The other problem is a bit tedious: if the mouse has been removed for some reason, the Netware drivers fail to load. The failure to load the mouse driver, due to a missing mouse, has a cascade effect on other drivers, but most notably the Novell ones. I did not have this problem with Max, but then I was unable to load the drivers high. Again, this is more of an irritation than anything else, and it is not really the fault of the program.
By and large I am very happy with Netroom. It extracts more free memory than any other memory manager that I know of, and is generally reliable and stable. I would not go back to 386 to the Max unless it offered something better and total compatibility with the cloaked utilities. Version 8.00 of Max is out, but while my initial impression was that it would be worth trying, my new subscription to PC Magazine saved me money right from the start. A review of Max indicated that it did not have significant improvements over older versions or the competition, and that it certainly did not do anything clever with Windows. To that extent it is misleading.
Keeping It Straight
Max 8.0 claims to straighten out Windows in the same way that RAM Doubler does. It does not. All the memory managers such as Max or QEMM do a certain amount of optimization involving Windows, but this is primarily a question of reserving or reclaiming certain areas in memory. RAM Doubler deals with one specific aspect of Windows, the System Resources. Max and the others do not touch this, as far as I have been able to fathom. In short, Max does not do it all, current advertising to the contrary. You still need RAM Doubler together with your memory manager. That said, Max is a top-line memory manager and Qualitas give good support.
Out the Window
RAM Doubler primarily recycles and reclaims memory that Windows otherwise "loses." In short, it is yet another utility that correct programming sloppiness by Microsoft. It does not "double the amount of memory in your system", as the ads initially claimed, but it does genuinely help. I notice far fewer crashes, and I can run more windows programs simultaneously. The program is not expensive and is highly recommended for die-hards like myself still using Windows 3.1. A version also exists for Windows 95, although that maintains better control over memory usage than its profligate predecessor.
Revisiting the Mouse
The Contour mouse is nice. It really is much tiring to use. Apart from the fact that I don't use the cloaked mouse driver and thus have less conventional memory available, the only other niggle is that text marked on the screen in Windows programs sometimes will not delete with the Del key and I have to hit the mouse key combination (middle + left) to delete. But that always works. Now I just have to learn the other key combinations that I have programmed so that I can copy and paste and more, all with the mouse. Cursor handling is also very good, with one or two options that I would try except for the compatibility factor; I often have to work on other PC systems, and it gets harder if there are too many differences.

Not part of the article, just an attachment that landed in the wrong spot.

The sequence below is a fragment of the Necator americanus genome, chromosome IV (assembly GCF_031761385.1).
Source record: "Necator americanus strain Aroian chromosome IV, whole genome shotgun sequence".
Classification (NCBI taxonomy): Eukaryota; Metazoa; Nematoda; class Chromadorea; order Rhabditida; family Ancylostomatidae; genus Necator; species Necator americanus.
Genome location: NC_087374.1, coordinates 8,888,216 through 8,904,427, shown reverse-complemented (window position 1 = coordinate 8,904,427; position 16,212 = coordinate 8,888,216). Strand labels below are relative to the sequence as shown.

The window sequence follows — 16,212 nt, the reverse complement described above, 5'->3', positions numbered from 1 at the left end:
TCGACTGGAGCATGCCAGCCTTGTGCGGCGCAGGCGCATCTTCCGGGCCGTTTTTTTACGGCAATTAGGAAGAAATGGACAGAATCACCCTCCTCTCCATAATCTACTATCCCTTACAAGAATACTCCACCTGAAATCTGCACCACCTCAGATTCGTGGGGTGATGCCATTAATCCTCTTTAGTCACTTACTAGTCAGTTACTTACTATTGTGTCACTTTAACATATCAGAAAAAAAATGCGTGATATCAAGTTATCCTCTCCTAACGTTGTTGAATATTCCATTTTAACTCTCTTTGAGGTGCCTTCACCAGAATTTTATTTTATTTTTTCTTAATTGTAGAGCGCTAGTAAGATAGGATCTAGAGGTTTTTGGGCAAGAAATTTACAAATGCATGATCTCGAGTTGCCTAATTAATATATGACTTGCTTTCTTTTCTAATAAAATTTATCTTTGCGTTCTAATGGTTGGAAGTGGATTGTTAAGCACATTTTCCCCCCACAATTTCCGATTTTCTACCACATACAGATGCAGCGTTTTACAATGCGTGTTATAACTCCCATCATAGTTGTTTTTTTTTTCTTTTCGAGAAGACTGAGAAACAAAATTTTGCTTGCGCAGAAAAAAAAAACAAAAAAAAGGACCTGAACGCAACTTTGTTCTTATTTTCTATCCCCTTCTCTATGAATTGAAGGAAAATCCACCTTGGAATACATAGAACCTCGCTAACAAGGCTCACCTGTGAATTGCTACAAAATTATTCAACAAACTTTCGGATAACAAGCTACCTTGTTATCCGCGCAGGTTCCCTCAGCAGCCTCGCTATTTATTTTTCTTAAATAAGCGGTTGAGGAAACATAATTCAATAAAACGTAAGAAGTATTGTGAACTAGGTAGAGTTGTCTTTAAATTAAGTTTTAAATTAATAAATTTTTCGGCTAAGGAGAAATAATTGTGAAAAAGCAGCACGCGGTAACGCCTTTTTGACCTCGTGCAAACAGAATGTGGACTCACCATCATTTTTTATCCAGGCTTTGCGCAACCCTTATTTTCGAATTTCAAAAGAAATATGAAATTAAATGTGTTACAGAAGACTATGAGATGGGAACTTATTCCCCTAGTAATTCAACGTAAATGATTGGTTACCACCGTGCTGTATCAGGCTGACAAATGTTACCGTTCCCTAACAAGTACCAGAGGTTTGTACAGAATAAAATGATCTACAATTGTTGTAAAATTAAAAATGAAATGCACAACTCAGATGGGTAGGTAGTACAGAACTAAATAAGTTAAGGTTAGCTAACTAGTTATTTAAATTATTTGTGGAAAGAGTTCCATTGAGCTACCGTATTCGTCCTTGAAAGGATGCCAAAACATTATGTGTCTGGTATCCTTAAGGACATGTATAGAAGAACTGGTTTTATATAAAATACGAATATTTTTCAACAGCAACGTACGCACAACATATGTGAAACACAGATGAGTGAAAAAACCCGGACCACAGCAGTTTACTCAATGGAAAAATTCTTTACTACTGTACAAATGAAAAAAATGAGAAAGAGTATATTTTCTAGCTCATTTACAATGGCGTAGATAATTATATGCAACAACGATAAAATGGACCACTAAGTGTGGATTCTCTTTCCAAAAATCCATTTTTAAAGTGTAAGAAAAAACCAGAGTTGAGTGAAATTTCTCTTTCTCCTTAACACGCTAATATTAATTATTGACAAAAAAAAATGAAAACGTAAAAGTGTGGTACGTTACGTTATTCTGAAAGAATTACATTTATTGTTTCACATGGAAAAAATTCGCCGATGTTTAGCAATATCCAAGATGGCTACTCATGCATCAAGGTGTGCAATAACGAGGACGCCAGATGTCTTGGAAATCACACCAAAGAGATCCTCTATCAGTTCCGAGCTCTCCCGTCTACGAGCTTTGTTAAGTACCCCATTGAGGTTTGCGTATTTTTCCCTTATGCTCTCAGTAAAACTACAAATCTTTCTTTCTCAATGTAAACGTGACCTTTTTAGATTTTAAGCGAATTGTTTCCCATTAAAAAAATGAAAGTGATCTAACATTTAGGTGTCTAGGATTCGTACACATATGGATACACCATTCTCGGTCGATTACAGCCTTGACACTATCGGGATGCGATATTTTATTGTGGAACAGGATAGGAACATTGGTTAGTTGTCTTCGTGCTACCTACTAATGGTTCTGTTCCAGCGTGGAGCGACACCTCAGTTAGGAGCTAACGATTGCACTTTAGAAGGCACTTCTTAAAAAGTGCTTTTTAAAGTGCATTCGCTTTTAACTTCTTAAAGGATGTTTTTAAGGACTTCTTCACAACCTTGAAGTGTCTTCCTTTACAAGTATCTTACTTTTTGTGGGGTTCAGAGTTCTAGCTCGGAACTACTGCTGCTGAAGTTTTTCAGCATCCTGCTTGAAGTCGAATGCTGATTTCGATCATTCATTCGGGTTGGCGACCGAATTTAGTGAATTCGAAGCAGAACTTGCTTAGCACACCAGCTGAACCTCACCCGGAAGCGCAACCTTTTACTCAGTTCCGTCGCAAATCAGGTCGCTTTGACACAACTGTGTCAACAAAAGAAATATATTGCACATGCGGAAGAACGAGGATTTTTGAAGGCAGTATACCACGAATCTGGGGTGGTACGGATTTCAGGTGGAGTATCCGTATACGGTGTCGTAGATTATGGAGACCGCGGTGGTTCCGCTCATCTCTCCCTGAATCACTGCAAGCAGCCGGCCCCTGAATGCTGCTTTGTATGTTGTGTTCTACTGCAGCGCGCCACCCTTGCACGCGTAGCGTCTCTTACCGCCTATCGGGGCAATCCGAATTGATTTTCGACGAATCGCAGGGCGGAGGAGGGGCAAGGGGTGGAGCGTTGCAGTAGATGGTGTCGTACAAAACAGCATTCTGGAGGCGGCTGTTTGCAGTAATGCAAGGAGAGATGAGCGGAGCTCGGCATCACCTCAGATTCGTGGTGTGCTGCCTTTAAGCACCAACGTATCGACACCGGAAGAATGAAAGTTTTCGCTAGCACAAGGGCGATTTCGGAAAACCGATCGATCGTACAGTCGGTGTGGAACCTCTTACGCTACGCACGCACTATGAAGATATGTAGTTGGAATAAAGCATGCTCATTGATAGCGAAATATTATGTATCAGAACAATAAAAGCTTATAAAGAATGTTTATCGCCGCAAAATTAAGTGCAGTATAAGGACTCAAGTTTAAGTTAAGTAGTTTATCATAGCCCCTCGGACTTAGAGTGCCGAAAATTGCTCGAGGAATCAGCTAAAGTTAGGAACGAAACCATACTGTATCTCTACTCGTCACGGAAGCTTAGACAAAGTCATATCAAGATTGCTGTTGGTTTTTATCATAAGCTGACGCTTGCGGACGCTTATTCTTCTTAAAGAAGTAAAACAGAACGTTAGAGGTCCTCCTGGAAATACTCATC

Kudos for Canada
My last port of call was Corel, about five minutes before the fair closed. I had a brief but illuminating conversation was a helpful young lady about Corel Draw! and Ventura Publisher. My first question was about the forthcoming release of version 6.0 of both products, and were they specifically for Windows 95? The answer is yes. They simply will not run under older versions of Windows. Corel has decided to make a break with the 16-bit past with the latest versions. However, they offer their older programs at significantly lower prices compared to their latest ones. Given that the older programs had far more features than I could use, and many I would never need, that is not a bad deal at all.
Is Ventura in my future?
I got the impression that Ventura 5.0 was something of a maintenance release, albeit with a revised interface, and I wonder a bit if Corel are really committed to desktop publishing. I'll look out for them again at Imprinta in June to get some further comments.
One good thing about Corel Draw! is that it comes with lots of good-quality clipart. It also includes a rather limited paint program for bit-mapped files; I won't call it an editor, since the version I used occasionally in Tokyo had very limited drawing capabilities. But at the moment I find that I can edit scanned files reasonably well with the Image Pals program that came with the Trust 9600 scanner.
At the moment I am wondering what to do for a high-end drawing and graphics program. I have Micrografx Windows Draw, but it has a number of limitations. The biggest one is that it does not handle EPS files. GEM Artline does, but it does not run under Windows, so I hardly ever use it. Again, Image Pals handles EPS files, although it and Hijaak and the paint program that came with Omnipage squabble with each other over file formats and I virtually have to restrict myself to re-editing an EPS file with the program that originally produced it. The alternatives are to get one of the older versions of Corel Draw!, or to see if there is a good (and inexpensive) program for OS/2.
Ventura is another matter. It would be nice to update to version 5.00, since 4.1.1 has a number of problems that betray its roots in GEM. My main concern now with Ventura would be reprinting and updating old files. If version 5.0 is not too expensive and the interface not to difficult to learn, I would get it. But in the end I will move over to FrameMaker for productive work. I just wish its interface was less cranky and some of the features worked more predictably. In short, it is not that easy to learn, whatever the manual says.
Talking of FrameMaker, I believe that they are releasing version 5.0. I bought version 4.0 just a few months ago, and have barely scratched the surface of it. Will the upgrade be expensive? Will it be 32-bit only?
I plan to install OS/2 on my second hard disk in July, after returning from vacation in the UK. Another matter under considering is whether to get ISDN and do some serious Net-surfing, as Web homepages are just a little s-l-o-w with a 14.4 kbs modem. The prime issue for me is that many companies can be contacted via the Web, and it seems that this is also a growing route for file downloads.
Meanwhile, I have to do battle with FrameMaker until I write the next column.
Comments or feedback or more information? Contact me on Compuserve on 100575,2573.